Sunday, 6 February 2011
Mathematically Generated Folk Tales
Work in progress for my elective unit about Fairy-tales. This is a bit of an ongoing process but I am essentially writing my own fairy-tales mathematically, using the constraints they give me as a jumping off point to set out the plot. I basically got interested in this type of work from working at the college library. In an art library, the Dewey Decimal system is split down into increasingly lengthy decimals to account for all the similar art-related books there are. You would not believe how many authors thought "Perspectives on Perspective" was a witty title and naturally there has to be some way to distinguish them. This leads to most decimals being about 6 digits long, indicating the subcategories; Art->Artists->Monographs->Painter->European->British->Abstract etc.
I got to thinking that with a designation in the Dewey system gives you a pretty good idea exactly what the book is about, and that you could theoretically write a book to fill a vacant slot as it were. I liked the idea of the system designating content rather than cataloging it.
Fairytales are a pretty good place to start off because they've been elaborately analysed by generations of Western Literature Theorists, as have the conventions of storytelling themselves. Because critics have this penchant for dividing plots into ever broader categories and types, it was fairly easy to organise them into some kind of coherent diagram.
It's a mess of cultural theories lashed together, but it actually seems to function pretty well as a prototype! The user randomly selects one option at each stage (number between 1-3/ number between 1-8, etc) and at the end selects a position in the Aarne-Thompson index, a fantastically arbitrary system that gives Folk tales a position based on genre-type, principal characters, interactions and plot-lines. The Wikipedia article is worth a look, just for how entertainingly obscure the whole list is.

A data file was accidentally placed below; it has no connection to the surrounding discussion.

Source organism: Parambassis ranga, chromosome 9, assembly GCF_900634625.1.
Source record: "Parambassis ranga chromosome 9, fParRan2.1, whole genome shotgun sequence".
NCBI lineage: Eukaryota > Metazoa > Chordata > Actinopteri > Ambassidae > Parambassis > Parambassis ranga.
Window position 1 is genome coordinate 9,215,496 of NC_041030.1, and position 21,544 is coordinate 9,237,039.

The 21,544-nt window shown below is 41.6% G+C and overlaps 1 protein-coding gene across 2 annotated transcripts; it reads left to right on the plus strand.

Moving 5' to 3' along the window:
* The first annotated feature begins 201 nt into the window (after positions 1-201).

It's been an interesting experiment, and it's made great steps towards what I was aiming for, which was an uncanny, unnerving story; something that riffs off the same rules and formulae of a folk story, but combines the elements in unusual ways, jarringly, disconcertingly muddling archetypes into a story full of symbols but seemingly devoid of meanings. I suppose this is quite a psychoanalytic take on the Fairy-tale as a cultural item, but approaching it from the angle of a rigid structuralist.
I'm not completely happy with it yet, and I have a horrible feeling that I will have to add whole new levels of complexity to get the type of results I want, probably involving Tarot cards and and a great deal of shuffling and relocating and those polygonal-dice most commonly favored by Dungeons and Dragons enthusiasts. Which I'm cool with, I guess, I'd just prefer it if it didn't have to be this huge dramatic undertaking with all the paraphernalia. I'd like to keep it simple, like a computer program, but would this ruin the cobbled together aesthetic? More work needed.